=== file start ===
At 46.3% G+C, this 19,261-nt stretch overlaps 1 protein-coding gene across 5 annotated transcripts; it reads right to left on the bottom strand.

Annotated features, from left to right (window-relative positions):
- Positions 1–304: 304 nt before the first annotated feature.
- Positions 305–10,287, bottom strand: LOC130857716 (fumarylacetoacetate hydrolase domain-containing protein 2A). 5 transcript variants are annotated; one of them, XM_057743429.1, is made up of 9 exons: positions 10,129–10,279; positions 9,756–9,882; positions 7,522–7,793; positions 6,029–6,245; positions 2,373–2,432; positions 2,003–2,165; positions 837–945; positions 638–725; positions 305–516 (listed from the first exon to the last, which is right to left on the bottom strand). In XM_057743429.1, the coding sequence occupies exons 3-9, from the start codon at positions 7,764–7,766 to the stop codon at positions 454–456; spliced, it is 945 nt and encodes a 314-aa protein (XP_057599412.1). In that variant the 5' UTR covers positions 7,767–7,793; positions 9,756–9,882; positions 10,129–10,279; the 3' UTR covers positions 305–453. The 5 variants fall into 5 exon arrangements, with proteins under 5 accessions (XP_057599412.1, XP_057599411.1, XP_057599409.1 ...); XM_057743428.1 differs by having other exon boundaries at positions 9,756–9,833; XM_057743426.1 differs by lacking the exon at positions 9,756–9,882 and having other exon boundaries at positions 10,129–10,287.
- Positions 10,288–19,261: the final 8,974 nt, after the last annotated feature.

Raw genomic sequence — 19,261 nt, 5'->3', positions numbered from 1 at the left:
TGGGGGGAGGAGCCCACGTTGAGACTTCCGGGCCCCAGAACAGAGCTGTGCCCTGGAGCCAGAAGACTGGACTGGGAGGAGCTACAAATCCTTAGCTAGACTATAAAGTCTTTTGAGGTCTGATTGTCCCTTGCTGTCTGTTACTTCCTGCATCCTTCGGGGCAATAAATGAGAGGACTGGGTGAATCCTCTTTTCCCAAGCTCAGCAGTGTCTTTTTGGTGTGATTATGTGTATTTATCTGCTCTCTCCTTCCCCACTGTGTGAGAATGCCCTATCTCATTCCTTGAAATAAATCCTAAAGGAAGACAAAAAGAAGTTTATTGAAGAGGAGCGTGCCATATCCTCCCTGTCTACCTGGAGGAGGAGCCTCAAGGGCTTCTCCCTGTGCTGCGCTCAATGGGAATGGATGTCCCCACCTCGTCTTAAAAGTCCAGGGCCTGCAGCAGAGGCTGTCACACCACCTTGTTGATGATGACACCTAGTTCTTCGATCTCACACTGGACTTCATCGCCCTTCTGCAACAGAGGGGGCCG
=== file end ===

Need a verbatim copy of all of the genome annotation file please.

At 46.3% G+C, this 19,261-nt stretch overlaps 1 protein-coding gene across 5 annotated transcripts; it reads right to left on the bottom strand.

Annotated features, from left to right (window-relative positions):
- Positions 1–304: 304 nt before the first annotated feature.
- Positions 305–10,287, bottom strand: LOC130857716 (fumarylacetoacetate hydrolase domain-containing protein 2A). 5 transcript variants are annotated; one of them, XM_057743429.1, is made up of 9 exons: positions 10,129–10,279; positions 9,756–9,882; positions 7,522–7,793; positions 6,029–6,245; positions 2,373–2,432; positions 2,003–2,165; positions 837–945; positions 638–725; positions 305–516 (listed from the first exon to the last, which is right to left on the bottom strand). In XM_057743429.1, the coding sequence occupies exons 3-9, from the start codon at positions 7,764–7,766 to the stop codon at positions 454–456; spliced, it is 945 nt and encodes a 314-aa protein (XP_057599412.1). In that variant the 5' UTR covers positions 7,767–7,793; positions 9,756–9,882; positions 10,129–10,279; the 3' UTR covers positions 305–453. The 5 variants fall into 5 exon arrangements, with proteins under 5 accessions (XP_057599412.1, XP_057599411.1, XP_057599409.1 ...); XM_057743428.1 differs by having other exon boundaries at positions 9,756–9,833; XM_057743426.1 differs by lacking the exon at positions 9,756–9,882 and having other exon boundaries at positions 10,129–10,287.
- Positions 10,288–19,261: the final 8,974 nt, after the last annotated feature.

Raw genomic sequence — 19,261 nt, 5'->3', positions numbered from 1 at the left:
TGGGGGGAGGAGCCCACGTTGAGACTTCCGGGCCCCAGAACAGAGCTGTGCCCTGGAGCCAGAAGACTGGACTGGGAGGAGCTACAAATCCTTAGCTAGACTATAAAGTCTTTTGAGGTCTGATTGTCCCTTGCTGTCTGTTACTTCCTGCATCCTTCGGGGCAATAAATGAGAGGACTGGGTGAATCCTCTTTTCCCAAGCTCAGCAGTGTCTTTTTGGTGTGATTATGTGTATTTATCTGCTCTCTCCTTCCCCACTGTGTGAGAATGCCCTATCTCATTCCTTGAAATAAATCCTAAAGGAAGACAAAAAGAAGTTTATTGAAGAGGAGCGTGCCATATCCTCCCTGTCTACCTGGAGGAGGAGCCTCAAGGGCTTCTCCCTGTGCTGCGCTCAATGGGAATGGATGTCCCCACCTCGTCTTAAAAGTCCAGGGCCTGCAGCAGAGGCTGTCACACCACCTTGTTGATGATGACACCTAGTTCTTCGATCTCACACTGGACTTCATCGCCCTTCTGCAACAGAGGGGGCCG